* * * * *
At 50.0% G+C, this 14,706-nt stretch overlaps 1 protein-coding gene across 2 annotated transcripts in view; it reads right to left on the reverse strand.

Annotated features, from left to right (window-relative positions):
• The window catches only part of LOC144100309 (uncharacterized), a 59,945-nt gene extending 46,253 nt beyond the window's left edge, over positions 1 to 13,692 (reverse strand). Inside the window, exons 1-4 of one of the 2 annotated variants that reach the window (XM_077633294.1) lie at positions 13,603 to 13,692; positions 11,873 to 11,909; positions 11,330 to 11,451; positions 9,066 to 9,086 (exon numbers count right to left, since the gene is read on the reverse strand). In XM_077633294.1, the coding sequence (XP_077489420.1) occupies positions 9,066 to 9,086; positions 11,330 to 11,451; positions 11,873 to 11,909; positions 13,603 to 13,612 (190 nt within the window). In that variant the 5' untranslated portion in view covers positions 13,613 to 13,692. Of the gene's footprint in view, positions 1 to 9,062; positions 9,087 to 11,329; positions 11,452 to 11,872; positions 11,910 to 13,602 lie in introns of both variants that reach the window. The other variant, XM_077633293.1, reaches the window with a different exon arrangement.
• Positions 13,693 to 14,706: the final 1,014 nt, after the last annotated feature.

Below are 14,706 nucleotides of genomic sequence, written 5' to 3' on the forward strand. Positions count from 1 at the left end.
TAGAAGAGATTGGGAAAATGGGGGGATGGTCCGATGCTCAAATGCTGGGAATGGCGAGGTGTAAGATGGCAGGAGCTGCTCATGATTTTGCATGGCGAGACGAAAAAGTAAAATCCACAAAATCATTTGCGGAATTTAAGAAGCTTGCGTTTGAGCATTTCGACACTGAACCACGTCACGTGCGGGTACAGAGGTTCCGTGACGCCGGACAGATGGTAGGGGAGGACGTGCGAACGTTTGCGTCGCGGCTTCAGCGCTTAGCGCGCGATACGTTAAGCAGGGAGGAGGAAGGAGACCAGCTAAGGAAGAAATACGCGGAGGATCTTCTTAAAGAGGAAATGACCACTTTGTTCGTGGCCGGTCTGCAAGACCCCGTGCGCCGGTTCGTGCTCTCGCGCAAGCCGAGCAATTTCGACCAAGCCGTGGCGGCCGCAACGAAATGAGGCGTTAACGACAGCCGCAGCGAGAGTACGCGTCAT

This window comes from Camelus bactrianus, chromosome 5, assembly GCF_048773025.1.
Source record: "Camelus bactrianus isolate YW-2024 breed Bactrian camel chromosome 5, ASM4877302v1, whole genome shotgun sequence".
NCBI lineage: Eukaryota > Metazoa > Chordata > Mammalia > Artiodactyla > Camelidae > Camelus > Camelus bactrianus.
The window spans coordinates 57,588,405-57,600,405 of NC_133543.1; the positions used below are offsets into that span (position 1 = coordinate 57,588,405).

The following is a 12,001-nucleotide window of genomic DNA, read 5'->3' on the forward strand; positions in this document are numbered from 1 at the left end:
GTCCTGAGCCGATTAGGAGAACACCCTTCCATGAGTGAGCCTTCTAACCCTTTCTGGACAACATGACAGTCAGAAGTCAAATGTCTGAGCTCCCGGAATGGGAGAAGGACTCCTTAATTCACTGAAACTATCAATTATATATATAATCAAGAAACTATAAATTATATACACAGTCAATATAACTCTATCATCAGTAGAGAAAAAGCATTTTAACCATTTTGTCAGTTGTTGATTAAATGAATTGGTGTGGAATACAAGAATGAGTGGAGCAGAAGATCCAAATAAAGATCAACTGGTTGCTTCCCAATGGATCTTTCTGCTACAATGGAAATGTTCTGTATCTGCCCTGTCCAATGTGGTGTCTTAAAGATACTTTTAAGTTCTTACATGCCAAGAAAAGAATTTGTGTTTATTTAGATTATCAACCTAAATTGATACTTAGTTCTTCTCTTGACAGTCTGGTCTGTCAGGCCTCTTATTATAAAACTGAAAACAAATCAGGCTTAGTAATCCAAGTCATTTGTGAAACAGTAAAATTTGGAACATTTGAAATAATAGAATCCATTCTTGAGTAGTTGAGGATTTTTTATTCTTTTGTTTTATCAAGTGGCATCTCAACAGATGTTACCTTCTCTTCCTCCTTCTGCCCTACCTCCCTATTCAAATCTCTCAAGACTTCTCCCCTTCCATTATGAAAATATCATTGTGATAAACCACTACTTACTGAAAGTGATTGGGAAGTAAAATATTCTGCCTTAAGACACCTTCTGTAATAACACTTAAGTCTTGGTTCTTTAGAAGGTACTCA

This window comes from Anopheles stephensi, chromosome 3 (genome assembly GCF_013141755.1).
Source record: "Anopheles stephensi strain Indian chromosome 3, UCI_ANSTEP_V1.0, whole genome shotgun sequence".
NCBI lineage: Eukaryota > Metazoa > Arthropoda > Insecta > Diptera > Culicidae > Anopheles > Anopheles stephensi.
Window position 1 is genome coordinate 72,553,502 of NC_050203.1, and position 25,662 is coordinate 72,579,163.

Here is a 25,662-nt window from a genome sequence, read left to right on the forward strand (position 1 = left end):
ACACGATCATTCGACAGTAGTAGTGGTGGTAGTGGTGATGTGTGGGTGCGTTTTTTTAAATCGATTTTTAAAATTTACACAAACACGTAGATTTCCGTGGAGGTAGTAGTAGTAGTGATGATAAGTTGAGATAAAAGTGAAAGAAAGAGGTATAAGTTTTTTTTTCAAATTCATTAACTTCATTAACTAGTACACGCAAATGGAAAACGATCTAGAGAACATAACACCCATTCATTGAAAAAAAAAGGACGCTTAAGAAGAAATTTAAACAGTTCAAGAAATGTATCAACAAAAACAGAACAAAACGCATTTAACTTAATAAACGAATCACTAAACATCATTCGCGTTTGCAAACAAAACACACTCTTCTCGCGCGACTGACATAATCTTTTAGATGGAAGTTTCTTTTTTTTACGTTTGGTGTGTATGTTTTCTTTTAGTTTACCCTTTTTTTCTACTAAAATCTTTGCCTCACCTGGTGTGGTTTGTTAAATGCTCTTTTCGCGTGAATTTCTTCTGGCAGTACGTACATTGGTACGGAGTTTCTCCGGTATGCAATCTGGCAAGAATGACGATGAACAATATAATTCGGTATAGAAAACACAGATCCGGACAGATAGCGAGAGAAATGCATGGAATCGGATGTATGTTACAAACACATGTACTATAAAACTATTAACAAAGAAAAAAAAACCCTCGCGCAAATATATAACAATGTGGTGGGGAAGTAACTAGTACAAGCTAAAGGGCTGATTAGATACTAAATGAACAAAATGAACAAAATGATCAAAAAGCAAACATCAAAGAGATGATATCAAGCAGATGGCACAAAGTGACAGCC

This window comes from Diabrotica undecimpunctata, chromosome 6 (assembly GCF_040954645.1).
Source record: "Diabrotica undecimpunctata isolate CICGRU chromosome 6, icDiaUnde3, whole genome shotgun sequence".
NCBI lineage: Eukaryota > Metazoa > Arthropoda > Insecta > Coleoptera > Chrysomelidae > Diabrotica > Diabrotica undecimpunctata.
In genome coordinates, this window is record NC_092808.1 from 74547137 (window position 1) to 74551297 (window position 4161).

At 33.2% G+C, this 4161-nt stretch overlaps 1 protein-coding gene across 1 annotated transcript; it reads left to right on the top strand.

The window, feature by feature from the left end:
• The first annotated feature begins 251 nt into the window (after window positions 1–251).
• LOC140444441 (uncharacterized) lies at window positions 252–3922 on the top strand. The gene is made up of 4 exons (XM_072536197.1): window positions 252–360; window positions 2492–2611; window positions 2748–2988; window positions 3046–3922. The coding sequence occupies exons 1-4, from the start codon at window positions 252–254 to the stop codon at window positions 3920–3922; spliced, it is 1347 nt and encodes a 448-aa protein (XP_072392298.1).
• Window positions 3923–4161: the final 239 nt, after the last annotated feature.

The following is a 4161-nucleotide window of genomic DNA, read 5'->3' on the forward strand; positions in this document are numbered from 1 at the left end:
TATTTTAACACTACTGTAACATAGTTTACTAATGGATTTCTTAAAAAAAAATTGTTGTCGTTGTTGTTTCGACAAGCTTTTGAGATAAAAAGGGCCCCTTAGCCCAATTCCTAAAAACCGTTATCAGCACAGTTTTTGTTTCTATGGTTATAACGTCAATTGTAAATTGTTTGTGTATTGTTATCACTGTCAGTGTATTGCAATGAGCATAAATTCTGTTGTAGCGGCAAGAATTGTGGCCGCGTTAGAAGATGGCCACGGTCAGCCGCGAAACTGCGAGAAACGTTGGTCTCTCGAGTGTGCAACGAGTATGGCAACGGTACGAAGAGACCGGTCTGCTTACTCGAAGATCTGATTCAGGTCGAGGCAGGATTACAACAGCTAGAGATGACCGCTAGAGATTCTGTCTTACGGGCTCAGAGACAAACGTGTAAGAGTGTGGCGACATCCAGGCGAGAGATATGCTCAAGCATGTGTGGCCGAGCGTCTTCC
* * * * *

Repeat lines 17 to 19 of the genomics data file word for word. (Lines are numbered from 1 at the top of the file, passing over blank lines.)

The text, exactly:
Here is a 25,662-nt window from a genome sequence, read left to right on the forward strand (position 1 = left end):
ACACGATCATTCGACAGTAGTAGTGGTGGTAGTGGTGATGTGTGGGTGCGTTTTTTTAAATCGATTTTTAAAATTTACACAAACACGTAGATTTCCGTGGAGGTAGTAGTAGTAGTGATGATAAGTTGAGATAAAAGTGAAAGAAAGAGGTATAAGTTTTTTTTTCAAATTCATTAACTTCATTAACTAGTACACGCAAATGGAAAACGATCTAGAGAACATAACACCCATTCATTGAAAAAAAAAGGACGCTTAAGAAGAAATTTAAACAGTTCAAGAAATGTATCAACAAAAACAGAACAAAACGCATTTAACTTAATAAACGAATCACTAAACATCATTCGCGTTTGCAAACAAAACACACTCTTCTCGCGCGACTGACATAATCTTTTAGATGGAAGTTTCTTTTTTTTACGTTTGGTGTGTATGTTTTCTTTTAGTTTACCCTTTTTTTCTACTAAAATCTTTGCCTCACCTGGTGTGGTTTGTTAAATGCTCTTTTCGCGTGAATTTCTTCTGGCAGTACGTACATTGGTACGGAGTTTCTCCGGTATGCAATCTGGCAAGAATGACGATGAACAATATAATTCGGTATAGAAAACACAGATCCGGACAGATAGCGAGAGAAATGCATGGAATCGGATGTATGTTACAAACACATGTACTATAAAACTATTAACAAAGAAAAAAAAACCCTCGCGCAAATATATAACAATGTGGTGGGGAAGTAACTAGTACAAGCTAAAGGGCTGATTAGATACTAAATGAACAAAATGAACAAAATGATCAAAAAGCAAACATCAAAGAGATGATATCAAGCAGATGGCACAAAGTGACAGCC

This window comes from Diabrotica undecimpunctata, chromosome 6 (assembly GCF_040954645.1).